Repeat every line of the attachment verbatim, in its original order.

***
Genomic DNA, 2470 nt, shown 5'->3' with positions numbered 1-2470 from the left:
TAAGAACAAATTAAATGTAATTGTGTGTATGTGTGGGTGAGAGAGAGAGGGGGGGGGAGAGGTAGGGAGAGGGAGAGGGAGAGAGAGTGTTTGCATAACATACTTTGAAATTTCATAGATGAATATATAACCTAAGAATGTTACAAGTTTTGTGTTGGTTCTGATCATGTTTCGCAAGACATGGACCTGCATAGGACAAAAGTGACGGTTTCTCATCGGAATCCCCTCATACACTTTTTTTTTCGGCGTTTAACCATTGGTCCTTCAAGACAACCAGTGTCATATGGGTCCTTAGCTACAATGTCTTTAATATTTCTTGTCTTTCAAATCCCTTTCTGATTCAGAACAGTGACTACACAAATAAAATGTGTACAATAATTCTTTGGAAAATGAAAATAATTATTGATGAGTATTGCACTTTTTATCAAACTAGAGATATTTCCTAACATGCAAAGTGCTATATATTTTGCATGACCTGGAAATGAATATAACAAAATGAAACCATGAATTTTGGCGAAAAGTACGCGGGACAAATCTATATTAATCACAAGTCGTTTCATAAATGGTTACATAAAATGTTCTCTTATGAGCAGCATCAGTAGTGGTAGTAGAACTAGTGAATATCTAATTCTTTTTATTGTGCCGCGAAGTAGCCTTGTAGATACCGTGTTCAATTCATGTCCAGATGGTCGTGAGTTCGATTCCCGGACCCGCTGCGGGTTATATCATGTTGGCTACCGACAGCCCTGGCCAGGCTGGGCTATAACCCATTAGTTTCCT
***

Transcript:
Genomic DNA, 2470 nt, shown 5'->3' with positions numbered 1-2470 from the left:
TAAGAACAAATTAAATGTAATTGTGTGTATGTGTGGGTGAGAGAGAGAGGGGGGGGGAGAGGTAGGGAGAGGGAGAGGGAGAGAGAGTGTTTGCATAACATACTTTGAAATTTCATAGATGAATATATAACCTAAGAATGTTACAAGTTTTGTGTTGGTTCTGATCATGTTTCGCAAGACATGGACCTGCATAGGACAAAAGTGACGGTTTCTCATCGGAATCCCCTCATACACTTTTTTTTTCGGCGTTTAACCATTGGTCCTTCAAGACAACCAGTGTCATATGGGTCCTTAGCTACAATGTCTTTAATATTTCTTGTCTTTCAAATCCCTTTCTGATTCAGAACAGTGACTACACAAATAAAATGTGTACAATAATTCTTTGGAAAATGAAAATAATTATTGATGAGTATTGCACTTTTTATCAAACTAGAGATATTTCCTAACATGCAAAGTGCTATATATTTTGCATGACCTGGAAATGAATATAACAAAATGAAACCATGAATTTTGGCGAAAAGTACGCGGGACAAATCTATATTAATCACAAGTCGTTTCATAAATGGTTACATAAAATGTTCTCTTATGAGCAGCATCAGTAGTGGTAGTAGAACTAGTGAATATCTAATTCTTTTTATTGTGCCGCGAAGTAGCCTTGTAGATACCGTGTTCAATTCATGTCCAGATGGTCGTGAGTTCGATTCCCGGACCCGCTGCGGGTTATATCATGTTGGCTACCGACAGCCCTGGCCAGGCTGGGCTATAACCCATTAGTTTCCT